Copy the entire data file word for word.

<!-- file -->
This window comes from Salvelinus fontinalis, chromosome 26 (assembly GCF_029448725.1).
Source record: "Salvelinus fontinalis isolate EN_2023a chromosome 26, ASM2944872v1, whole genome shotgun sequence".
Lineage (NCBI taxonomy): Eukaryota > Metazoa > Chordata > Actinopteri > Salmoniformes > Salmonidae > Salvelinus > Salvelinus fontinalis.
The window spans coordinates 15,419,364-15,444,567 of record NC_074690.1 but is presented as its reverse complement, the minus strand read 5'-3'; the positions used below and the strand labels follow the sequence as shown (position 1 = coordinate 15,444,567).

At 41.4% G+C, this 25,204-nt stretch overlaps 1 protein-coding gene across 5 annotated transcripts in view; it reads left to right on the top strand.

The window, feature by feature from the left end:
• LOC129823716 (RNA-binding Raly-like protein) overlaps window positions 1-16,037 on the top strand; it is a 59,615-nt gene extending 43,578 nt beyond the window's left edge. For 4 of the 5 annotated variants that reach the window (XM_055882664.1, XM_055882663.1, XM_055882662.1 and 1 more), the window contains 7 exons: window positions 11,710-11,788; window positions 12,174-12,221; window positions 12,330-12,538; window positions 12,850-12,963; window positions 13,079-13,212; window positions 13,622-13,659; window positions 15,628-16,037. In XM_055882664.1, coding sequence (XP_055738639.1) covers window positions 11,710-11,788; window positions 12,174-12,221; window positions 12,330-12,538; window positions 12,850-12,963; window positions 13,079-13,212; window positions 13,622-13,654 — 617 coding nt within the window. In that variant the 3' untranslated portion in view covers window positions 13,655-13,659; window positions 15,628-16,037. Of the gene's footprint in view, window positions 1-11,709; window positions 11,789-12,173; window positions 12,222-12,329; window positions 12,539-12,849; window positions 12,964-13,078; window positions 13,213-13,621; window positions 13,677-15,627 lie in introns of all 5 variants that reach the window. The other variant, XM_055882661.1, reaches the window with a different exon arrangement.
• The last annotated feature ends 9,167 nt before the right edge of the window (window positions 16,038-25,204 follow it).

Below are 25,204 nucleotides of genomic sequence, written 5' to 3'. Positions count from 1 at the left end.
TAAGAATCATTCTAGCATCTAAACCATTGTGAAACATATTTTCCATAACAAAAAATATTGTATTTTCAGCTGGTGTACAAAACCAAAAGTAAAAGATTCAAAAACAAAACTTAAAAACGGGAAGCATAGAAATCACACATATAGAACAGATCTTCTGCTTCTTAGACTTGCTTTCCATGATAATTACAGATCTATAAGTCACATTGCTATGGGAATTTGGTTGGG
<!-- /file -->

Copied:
This window comes from Salvelinus fontinalis, chromosome 26 (assembly GCF_029448725.1).
Source record: "Salvelinus fontinalis isolate EN_2023a chromosome 26, ASM2944872v1, whole genome shotgun sequence".
Lineage (NCBI taxonomy): Eukaryota > Metazoa > Chordata > Actinopteri > Salmoniformes > Salmonidae > Salvelinus > Salvelinus fontinalis.
The window spans coordinates 15,419,364-15,444,567 of record NC_074690.1 but is presented as its reverse complement, the minus strand read 5'-3'; the positions used below and the strand labels follow the sequence as shown (position 1 = coordinate 15,444,567).

At 41.4% G+C, this 25,204-nt stretch overlaps 1 protein-coding gene across 5 annotated transcripts in view; it reads left to right on the top strand.

The window, feature by feature from the left end:
• LOC129823716 (RNA-binding Raly-like protein) overlaps window positions 1-16,037 on the top strand; it is a 59,615-nt gene extending 43,578 nt beyond the window's left edge. For 4 of the 5 annotated variants that reach the window (XM_055882664.1, XM_055882663.1, XM_055882662.1 and 1 more), the window contains 7 exons: window positions 11,710-11,788; window positions 12,174-12,221; window positions 12,330-12,538; window positions 12,850-12,963; window positions 13,079-13,212; window positions 13,622-13,659; window positions 15,628-16,037. In XM_055882664.1, coding sequence (XP_055738639.1) covers window positions 11,710-11,788; window positions 12,174-12,221; window positions 12,330-12,538; window positions 12,850-12,963; window positions 13,079-13,212; window positions 13,622-13,654 — 617 coding nt within the window. In that variant the 3' untranslated portion in view covers window positions 13,655-13,659; window positions 15,628-16,037. Of the gene's footprint in view, window positions 1-11,709; window positions 11,789-12,173; window positions 12,222-12,329; window positions 12,539-12,849; window positions 12,964-13,078; window positions 13,213-13,621; window positions 13,677-15,627 lie in introns of all 5 variants that reach the window. The other variant, XM_055882661.1, reaches the window with a different exon arrangement.
• The last annotated feature ends 9,167 nt before the right edge of the window (window positions 16,038-25,204 follow it).

Below are 25,204 nucleotides of genomic sequence, written 5' to 3'. Positions count from 1 at the left end.
TAAGAATCATTCTAGCATCTAAACCATTGTGAAACATATTTTCCATAACAAAAAATATTGTATTTTCAGCTGGTGTACAAAACCAAAAGTAAAAGATTCAAAAACAAAACTTAAAAACGGGAAGCATAGAAATCACACATATAGAACAGATCTTCTGCTTCTTAGACTTGCTTTCCATGATAATTACAGATCTATAAGTCACATTGCTATGGGAATTTGGTTGGG